Jasmine Te Hira

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Tell us about yourself

Kia ora, Kia orana! My name is Jasmine Te Hira. I am a practising artist and currently work at Auckland Art Gallery Toi o Tāmaki as an Art Educator. I was born and bred in Manurewa and have whakapapa connections to Te Rarawa, Ngāphui, Atiu and Devon. My artistic practice considers the way in which heirlooms trace and embody indigenous knowledges while traversing institutional spaces of critique. I work with video as a recording medium and often reference the body as a site of memorial and archive.
 


About this piece

Lost Content was a work that developed from a korero that centred on the tapu status of hair and death within te ao Māori. In connection and contrast, this led to my research into Victorian mourning jewellery. Lost Content highlights three key ideas central to my practice; personal adornment, loss and experience of material knowledge. The mourning bracelet has pearls, fingernails and hair embedded into the ice, it melts over a period of time being worn on the body – a reference to Victorian mourning jewellery. The core of every piece I make is drawn from interpersonal korero. Each artwork acts as a silent statement. It is through conversation we can often find understanding and clarity – my purpose of transforming oral traditions into visual references is to encode korero into visual texts.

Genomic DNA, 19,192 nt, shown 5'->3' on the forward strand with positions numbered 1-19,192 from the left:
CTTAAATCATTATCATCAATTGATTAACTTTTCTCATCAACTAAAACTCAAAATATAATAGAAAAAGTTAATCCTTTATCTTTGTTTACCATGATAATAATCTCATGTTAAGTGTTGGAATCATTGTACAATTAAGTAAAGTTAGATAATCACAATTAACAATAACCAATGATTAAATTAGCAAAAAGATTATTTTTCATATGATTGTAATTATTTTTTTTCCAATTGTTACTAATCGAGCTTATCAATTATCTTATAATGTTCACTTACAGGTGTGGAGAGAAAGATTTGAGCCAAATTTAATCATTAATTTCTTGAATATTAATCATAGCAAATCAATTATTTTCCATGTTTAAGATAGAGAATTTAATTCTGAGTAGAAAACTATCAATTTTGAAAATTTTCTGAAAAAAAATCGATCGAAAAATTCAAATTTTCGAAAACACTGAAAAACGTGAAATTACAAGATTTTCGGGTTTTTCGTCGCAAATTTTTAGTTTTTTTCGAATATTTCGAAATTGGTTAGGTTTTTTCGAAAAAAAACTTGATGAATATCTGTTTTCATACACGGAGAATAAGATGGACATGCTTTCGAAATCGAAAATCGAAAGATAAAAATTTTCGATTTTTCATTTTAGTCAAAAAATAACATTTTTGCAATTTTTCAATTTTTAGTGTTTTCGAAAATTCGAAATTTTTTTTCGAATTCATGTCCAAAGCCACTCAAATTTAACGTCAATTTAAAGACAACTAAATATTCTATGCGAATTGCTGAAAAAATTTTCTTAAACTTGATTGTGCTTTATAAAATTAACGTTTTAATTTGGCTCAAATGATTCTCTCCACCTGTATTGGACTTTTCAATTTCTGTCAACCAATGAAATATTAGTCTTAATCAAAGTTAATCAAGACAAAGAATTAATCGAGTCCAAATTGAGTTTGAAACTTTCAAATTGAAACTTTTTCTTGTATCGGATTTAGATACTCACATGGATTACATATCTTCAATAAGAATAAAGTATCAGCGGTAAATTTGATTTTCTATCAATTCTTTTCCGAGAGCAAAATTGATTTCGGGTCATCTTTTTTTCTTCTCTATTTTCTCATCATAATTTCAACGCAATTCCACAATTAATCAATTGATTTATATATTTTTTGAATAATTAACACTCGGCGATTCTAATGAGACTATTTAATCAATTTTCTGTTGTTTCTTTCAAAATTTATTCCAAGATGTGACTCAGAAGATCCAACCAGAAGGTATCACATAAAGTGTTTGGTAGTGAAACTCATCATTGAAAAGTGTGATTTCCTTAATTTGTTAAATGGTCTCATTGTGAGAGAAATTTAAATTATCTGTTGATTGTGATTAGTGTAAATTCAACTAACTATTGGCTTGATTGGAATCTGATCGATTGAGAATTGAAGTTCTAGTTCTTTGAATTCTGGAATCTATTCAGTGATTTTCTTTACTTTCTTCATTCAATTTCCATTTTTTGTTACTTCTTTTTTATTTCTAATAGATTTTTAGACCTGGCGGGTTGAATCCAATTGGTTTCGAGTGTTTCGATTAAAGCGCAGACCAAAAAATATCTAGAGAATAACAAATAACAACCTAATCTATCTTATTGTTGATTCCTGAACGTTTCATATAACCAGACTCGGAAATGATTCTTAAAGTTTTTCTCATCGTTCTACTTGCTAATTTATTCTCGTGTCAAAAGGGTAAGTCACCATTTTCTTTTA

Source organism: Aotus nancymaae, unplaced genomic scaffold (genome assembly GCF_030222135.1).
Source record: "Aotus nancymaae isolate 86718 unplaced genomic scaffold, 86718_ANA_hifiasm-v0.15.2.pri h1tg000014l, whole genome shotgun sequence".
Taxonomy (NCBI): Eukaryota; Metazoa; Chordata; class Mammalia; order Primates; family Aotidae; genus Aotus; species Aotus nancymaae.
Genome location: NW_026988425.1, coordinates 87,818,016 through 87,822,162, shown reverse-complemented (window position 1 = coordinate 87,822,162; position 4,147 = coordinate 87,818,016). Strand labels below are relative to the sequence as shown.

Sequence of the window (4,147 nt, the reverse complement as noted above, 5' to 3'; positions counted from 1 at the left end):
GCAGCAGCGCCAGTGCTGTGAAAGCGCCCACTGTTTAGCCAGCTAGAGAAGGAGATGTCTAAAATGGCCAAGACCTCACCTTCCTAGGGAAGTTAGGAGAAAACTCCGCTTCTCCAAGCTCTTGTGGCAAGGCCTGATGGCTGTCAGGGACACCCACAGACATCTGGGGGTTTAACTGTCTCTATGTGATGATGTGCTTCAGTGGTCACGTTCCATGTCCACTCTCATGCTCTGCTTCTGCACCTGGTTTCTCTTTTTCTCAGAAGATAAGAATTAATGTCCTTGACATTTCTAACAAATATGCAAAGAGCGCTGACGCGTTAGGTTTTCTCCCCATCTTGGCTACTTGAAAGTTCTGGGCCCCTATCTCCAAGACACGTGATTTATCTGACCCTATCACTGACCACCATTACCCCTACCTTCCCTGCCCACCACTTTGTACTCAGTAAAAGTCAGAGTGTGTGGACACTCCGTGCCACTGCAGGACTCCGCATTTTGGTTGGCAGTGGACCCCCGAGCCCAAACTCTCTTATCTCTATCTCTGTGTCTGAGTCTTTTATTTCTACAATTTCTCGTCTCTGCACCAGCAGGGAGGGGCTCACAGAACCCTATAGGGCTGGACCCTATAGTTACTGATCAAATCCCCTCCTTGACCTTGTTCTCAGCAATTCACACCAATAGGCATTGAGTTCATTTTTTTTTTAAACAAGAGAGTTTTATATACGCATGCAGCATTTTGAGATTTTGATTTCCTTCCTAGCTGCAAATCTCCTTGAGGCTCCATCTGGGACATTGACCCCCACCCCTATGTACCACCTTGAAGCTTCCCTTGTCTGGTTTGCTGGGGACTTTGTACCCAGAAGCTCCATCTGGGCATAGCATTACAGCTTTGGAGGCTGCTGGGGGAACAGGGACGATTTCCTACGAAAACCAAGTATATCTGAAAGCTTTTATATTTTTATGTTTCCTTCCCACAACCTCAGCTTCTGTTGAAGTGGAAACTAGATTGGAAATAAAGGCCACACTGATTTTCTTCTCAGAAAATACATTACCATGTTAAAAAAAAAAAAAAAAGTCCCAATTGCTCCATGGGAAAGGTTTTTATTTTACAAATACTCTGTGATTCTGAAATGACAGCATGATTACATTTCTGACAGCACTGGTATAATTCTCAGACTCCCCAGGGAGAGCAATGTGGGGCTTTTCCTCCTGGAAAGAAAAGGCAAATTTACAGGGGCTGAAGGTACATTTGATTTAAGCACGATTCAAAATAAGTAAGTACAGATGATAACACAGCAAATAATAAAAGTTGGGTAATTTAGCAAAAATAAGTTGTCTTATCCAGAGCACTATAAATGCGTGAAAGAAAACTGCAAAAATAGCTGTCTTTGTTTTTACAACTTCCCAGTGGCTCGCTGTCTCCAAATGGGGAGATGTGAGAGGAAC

Any particular aspect that really stands out for you in this work?
Ephemeral elements like time and endurance are key considerations. Markers and indications of experience are what stands out for me in this work. The experience of ice to skin, the experience of loss and the experience of processing grief are illustrated through this work for me.
 


Does this piece hold any significance to you personally? Does it represent anything to you? How does this influence other works that you do? Do you find hints of it showing up in other pieces you’ve done since?
I’ve continued with this thread of water in my work. I am very interested in the ecology of the arts, the value and the privilege placed on platforming particular narratives within institutional settings. There are inherent clues as to where my personal values lie within my works around this topic, however I am also interested in the intergenerational accumulation of wealth and the value of uncovered narratives within society. I created a work The Beauty of Invisible Grief which binds a lot of these thoughts together. An ice hei-tiki is worn and melts against the warmth of the wears skin – speaking to the invisible narratives that we each carry with us. The water incorporated within this work comes from the awa I whakapapa to – this for me, is the intergenerational accumulation of wealth I am privileged to have embedded in my whakapapa.

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